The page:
Apr 7, 2016

DARPA Christens (Mostly) Autonomous Vessel

Posted by in category: robotics/AI

The Sea Hunter, the U.S. Defense Advanced Research Projects Agency’s most ambitious unmanned vessel to date, may well be the most advanced self-navigating surface craft in the world. Its 130-foot trimaran hull is designed for a maximum speed of 27 knots and operations in conditions up to sea state five. It can conduct missions of up to 70 days without resupply, and can work unmanned to perform tasks too risky for human sailors. It is even capable of complying with the Rules of the Road, in certain well-defined situations. And it can do all of these things at a construction cost of $23 million, a bit under one percent of the price for a Zumwalt -class destroyer (excluding R&D).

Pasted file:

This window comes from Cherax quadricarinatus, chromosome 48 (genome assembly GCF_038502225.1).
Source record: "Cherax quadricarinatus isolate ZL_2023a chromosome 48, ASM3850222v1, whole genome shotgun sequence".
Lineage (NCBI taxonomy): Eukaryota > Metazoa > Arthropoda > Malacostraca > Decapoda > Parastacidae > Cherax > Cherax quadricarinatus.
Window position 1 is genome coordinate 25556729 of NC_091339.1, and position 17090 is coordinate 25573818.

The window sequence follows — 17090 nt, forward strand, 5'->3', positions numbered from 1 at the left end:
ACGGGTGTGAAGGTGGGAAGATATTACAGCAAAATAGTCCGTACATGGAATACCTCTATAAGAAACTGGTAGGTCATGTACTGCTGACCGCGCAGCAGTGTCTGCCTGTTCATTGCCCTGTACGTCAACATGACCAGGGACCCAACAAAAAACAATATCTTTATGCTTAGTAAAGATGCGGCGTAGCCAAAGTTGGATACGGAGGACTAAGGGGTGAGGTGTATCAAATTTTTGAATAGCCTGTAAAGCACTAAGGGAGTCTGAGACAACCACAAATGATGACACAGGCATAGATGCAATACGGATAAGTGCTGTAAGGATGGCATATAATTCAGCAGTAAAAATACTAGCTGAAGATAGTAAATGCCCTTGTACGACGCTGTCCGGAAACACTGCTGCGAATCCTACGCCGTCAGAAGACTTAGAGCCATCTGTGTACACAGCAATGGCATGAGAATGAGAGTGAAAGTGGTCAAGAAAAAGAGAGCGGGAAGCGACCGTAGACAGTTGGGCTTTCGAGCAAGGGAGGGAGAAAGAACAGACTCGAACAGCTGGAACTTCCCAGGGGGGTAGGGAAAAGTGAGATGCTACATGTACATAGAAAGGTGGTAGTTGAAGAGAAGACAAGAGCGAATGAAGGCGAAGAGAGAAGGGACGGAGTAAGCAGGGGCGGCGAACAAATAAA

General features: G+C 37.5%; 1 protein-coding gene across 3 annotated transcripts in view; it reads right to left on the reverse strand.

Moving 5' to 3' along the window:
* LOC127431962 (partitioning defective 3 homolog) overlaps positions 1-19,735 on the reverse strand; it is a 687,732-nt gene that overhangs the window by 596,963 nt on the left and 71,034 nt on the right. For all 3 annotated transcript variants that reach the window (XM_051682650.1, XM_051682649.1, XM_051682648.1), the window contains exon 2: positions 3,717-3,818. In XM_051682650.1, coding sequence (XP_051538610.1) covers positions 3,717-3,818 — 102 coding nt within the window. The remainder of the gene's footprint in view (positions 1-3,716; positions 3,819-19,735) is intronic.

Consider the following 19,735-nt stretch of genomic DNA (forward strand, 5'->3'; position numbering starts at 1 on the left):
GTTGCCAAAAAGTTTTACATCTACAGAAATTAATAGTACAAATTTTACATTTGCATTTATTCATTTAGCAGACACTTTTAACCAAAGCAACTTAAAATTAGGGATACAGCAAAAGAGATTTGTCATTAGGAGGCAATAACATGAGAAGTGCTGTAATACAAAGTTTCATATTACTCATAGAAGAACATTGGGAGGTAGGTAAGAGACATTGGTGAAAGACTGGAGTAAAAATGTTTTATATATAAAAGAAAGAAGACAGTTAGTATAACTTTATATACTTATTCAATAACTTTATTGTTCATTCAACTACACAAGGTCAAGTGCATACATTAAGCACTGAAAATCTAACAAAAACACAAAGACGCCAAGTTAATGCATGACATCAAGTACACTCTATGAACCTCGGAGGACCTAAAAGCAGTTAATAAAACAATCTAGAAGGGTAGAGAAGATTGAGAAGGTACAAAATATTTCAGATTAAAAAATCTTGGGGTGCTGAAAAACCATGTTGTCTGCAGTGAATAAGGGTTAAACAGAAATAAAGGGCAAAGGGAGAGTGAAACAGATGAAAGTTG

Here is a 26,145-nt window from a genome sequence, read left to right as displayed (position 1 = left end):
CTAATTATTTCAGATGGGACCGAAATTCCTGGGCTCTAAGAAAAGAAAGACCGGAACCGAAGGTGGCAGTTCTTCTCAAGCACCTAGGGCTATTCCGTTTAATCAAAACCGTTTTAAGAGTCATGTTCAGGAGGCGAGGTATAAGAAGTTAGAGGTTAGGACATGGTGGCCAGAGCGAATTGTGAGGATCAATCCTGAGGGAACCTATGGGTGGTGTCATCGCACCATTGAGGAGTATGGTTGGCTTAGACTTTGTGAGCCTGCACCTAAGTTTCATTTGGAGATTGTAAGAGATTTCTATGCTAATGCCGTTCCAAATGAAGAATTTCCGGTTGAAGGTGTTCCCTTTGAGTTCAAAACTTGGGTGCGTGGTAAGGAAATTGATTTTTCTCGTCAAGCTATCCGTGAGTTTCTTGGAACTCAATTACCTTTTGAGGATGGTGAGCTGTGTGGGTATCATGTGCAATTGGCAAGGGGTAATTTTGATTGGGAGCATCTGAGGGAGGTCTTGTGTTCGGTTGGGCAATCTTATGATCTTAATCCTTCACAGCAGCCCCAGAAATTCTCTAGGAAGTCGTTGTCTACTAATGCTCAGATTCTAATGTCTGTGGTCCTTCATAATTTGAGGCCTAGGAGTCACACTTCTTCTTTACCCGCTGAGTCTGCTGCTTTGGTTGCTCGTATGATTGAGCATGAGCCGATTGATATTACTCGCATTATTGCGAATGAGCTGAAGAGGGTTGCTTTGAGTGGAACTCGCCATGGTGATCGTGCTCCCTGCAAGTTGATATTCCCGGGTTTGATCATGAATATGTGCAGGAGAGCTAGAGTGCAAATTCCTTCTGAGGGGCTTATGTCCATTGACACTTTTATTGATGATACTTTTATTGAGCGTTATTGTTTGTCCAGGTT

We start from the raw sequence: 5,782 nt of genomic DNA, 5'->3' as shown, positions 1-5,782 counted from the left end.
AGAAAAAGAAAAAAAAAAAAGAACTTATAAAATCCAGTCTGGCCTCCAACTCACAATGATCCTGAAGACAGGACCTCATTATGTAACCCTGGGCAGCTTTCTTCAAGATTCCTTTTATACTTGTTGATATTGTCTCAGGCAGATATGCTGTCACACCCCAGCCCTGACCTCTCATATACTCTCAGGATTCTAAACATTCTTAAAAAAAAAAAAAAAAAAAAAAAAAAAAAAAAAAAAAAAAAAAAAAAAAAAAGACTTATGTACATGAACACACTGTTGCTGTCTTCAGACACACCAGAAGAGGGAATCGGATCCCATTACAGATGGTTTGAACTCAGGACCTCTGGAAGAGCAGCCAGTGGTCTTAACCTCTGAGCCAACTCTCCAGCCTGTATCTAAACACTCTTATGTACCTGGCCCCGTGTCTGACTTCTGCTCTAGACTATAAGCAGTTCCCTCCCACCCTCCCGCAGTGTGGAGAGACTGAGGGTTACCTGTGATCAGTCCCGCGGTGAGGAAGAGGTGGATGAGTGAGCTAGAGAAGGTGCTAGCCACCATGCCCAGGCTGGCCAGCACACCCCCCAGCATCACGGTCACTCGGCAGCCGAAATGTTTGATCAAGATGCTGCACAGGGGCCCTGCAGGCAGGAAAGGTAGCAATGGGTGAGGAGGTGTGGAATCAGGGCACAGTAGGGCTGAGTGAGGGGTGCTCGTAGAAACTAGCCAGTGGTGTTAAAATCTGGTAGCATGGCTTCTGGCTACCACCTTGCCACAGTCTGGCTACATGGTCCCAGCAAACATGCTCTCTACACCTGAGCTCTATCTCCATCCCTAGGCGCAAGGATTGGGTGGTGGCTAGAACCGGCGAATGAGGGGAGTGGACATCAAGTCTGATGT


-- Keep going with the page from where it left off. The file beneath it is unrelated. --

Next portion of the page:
But the project’s engineers acknowledge that truly autonomous operation lies some way off for Sea Hunter. Crucially, it does not presently have the ability to perceive and understand COLREGS-defined lights, shapes, sounds and vessel categories. The Rules require vessels to “at all times maintain a proper lookout by sight and hearing as well as by all available means… so as to make a full appraisal of the situation and of the risk of collision.” Among other things, this implies the bridge team’s ability to understand the COLREGS give-way requirements for differing vessel types (Rule 18). While Sea Hunter knows that under the right circumstances it has the right of way when interacting with a power driven vessel, it cannot tell the difference between a power driven vessel and a sailboat or a vessel restricted in its ability to maneuver – vessel classes which will have the right of way over Sea Hunter (with exceptions).

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